FOR Rene Herrera of Team Philippines, just making it to the 16-man finals of the 5,000-meter event in the 30th Olympic Games is as hard as getting a photo-op or breaking bread with the Queen at the Buckingham Palace.
So what Herrera will do is settle for the next best things — meet his target, gain Olympic experience and have fun in London.
“Alam naman natin sir na napakabigat ng field. Kaya takbo lang tayo at puntiryahin yung target time ko,” said Herrera, surfing the internet inside his unit like coach Joseph Sy on Monday noon.
On Wednesday morning at the Olympic Stadium, the 33-year-old Herrera competes in the 5,000-meter race as he makes his first Olympic outing, mindful of the depth of the opposition, ready to accept the fate in store for him and aware of the lessons to be gained from the race.
His target is 14 minutes and 10 seconds for the 12-1/2-lap event, which is faster than his career best of 14:51 seconds he set while winning in the National Games in Bacolod last year.
Even if he runs that fast, his time will bring him nowhere since the Olympic record is a mind-boggling 12.57.84 established by Kenya’s Kenenisa Bekele in a triumphant run four years ago in Beijing.
Bekele is back to defend his title, but he’ll not be taking off as the solid favorite like he used to be following his loss in the 10,000-meter race which Great Britain’s Mohamed Farah ruled in runaway fashion on Saturday.
Bekele, who scored double gold in the 5,000m and 10,000m in Beijing, missed making a podium finish as he placed only fourth in the 12-man final race in a letdown that put serious doubts on his ability to salvage the other half of his golden double in Beijing.
“Mga favorite ko ang mga iyan (Beyeche and Farah), kaya masaya ako at baka makasama ko sila sa heat,’’ said Herrera, a five-time Southeast Asian Games steeplechase champion from San Jose, Guimaras.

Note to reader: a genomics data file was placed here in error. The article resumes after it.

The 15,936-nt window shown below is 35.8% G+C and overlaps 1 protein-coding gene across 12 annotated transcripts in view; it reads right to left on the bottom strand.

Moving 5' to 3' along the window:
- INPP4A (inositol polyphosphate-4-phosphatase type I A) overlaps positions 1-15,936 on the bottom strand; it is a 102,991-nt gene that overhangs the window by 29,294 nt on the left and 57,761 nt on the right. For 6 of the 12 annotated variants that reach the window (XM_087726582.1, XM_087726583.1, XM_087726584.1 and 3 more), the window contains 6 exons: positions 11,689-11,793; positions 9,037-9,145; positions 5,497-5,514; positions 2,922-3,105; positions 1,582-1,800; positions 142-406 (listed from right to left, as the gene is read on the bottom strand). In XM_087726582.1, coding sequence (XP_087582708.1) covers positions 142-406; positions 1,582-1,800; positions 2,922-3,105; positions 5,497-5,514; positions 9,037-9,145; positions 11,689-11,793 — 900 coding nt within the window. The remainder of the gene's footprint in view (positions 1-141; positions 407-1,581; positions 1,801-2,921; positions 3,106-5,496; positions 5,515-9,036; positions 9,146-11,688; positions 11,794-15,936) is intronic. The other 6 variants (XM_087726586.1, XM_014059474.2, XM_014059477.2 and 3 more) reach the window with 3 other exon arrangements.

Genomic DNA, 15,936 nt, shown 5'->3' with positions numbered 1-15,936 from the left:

The plan is for Herrera to follow the leaders, which could prove to be a daunting task for the Filipino runners since keeping pace with the likes of Beyeche and Farah is like taking a slow, painful death.
“Sunod sunod lang. Hindi puwedeng mauna baka maubos agad. Alam naman natin ang mga kalaban, lumalakas habang tumatagal. Sa gitna lang muna at bahala na sa mga huling laps,” said Herrera.
There are about 50 runners competing, who will run in two separate heats of 25 competitors each, with the top six in each race making it to the finals. The next four with the best times complete the 16-man final cast.
For Sy, the lessons Herrera will learn from the experience could be put to good use when the Philippine navy Seaman 2nd Class takes another crack at the steeplechase or 5,000-m in next year’s SEA Games in Myanmar or even in the 2014 Asian Games in Incheon, Korea.
“Rene should make the most out of this Olympic stint. He may not become successful, but there are positive things you can get just by competing,” Sy said.
In his last international tournament that formed part of his long buildup for this Games, Herrera came in second to Korean Mun Jeong Ki in the HK invitational in May, clocking 15.01.73 seconds.